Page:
BBC backlash: Viewers drop broadcaster for funding ‘nonsense’ shows – Even after cutbacks

BBC's scrapping of channels discussed by commentator

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The BBC has moved to cope with inflation and a licence fee freeze by axing 1,000 jobs and shutting down two television channels in a raft of radical measures. The Spectator columnist Annabel Denham said the BBC’s decision to move BBC 4 and CBBC online was too little, too late. She told Mike Graham on TalkTV the BBC licence fee should be “scrapped altogether,” adding it “cannot be justified in 21st century Britain”.

Ms Denham said: “The BBC is trying to deal with the freeze in the licence fee, which has been frozen for two years at £159 a year.

“What the BBC is trying to do here is appeal to a younger audience.

“It has tried this with a series of woke initiatives and also moving from linear television to online.

“But the BBC is struggling against the competition.”

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She also criticised the programming decisions made at the BBC, saying: “The BBC is not driven by consumer demand.

“It is driven by what the BBC thinks we ought to watch, not what we want to watch.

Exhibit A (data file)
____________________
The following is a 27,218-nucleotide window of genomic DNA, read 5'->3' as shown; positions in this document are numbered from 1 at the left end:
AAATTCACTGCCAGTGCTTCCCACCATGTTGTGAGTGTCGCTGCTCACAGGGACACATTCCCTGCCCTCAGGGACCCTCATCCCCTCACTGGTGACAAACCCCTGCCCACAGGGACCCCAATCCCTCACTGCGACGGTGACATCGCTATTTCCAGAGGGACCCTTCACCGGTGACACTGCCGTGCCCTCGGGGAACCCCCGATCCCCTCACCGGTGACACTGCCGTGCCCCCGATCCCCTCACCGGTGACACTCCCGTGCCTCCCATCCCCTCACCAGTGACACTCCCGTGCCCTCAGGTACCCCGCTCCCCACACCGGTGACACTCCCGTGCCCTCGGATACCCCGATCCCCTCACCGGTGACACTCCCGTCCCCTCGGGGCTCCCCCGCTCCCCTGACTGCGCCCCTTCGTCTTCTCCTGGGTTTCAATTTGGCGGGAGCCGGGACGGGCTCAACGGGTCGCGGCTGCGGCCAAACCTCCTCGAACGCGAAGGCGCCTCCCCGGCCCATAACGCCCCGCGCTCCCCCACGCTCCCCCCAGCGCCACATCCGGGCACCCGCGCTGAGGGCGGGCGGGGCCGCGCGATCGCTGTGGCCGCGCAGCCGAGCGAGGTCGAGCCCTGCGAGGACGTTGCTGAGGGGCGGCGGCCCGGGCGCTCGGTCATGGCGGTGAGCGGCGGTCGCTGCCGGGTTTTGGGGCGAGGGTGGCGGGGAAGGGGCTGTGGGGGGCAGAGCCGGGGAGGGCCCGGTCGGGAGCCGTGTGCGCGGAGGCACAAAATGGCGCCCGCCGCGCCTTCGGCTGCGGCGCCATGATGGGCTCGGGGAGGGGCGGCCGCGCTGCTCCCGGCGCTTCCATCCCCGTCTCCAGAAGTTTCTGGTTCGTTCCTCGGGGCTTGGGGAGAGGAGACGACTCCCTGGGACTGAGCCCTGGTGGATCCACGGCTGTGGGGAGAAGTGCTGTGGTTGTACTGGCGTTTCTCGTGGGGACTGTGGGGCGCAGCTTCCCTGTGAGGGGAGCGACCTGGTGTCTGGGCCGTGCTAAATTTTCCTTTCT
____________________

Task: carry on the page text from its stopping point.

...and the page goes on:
“And that is being reflected in the viewing figures among younger audiences, which is losing.”

Mr Graham remarked that many of the shows on-air were “nonsense” and that the BBC decision to merge channels may “open up a can of worms” for the broadcaster.

The BBC’s restructuring, which could save £200million annually, is a move towards “digital-first” programming.

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Among the decisions, the BBC’s two rolling news channels, BBC World News and BBC News Channel, will be merged.

The broadcaster will also axe about 1,000 jobs – roughly 6 percent of its total number of employees.

The budget for original programming will also be cut by a whopping 200 hours.


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However, the BBC desperately needs to plug a £1.4billion financial blockhole over the next five years.

This comes as Culture Secretary Nadine Dorries imposed a two-year freeze on the licence fee, while production costs are rising.

Speaking to Parliament last week, Ms Dorries said a consultation about the future funding of the broadcaster would begin imminently.

In May, Brexit minister Jacob-Rees Mogg said: “I’ve thought for some time that the licence fee is a comfort blanket for the BBC that is ultimately suffocating it.

“The licence fee is currently a large amount of money but it is a declining and wasting asset and the BBC should be thinking for itself about how it’s more innovative and more entrepreneurial.

“If it depends on the licence fee forever, the future of the BBC is pretty bleak in my view. It should come up with its own plans.”

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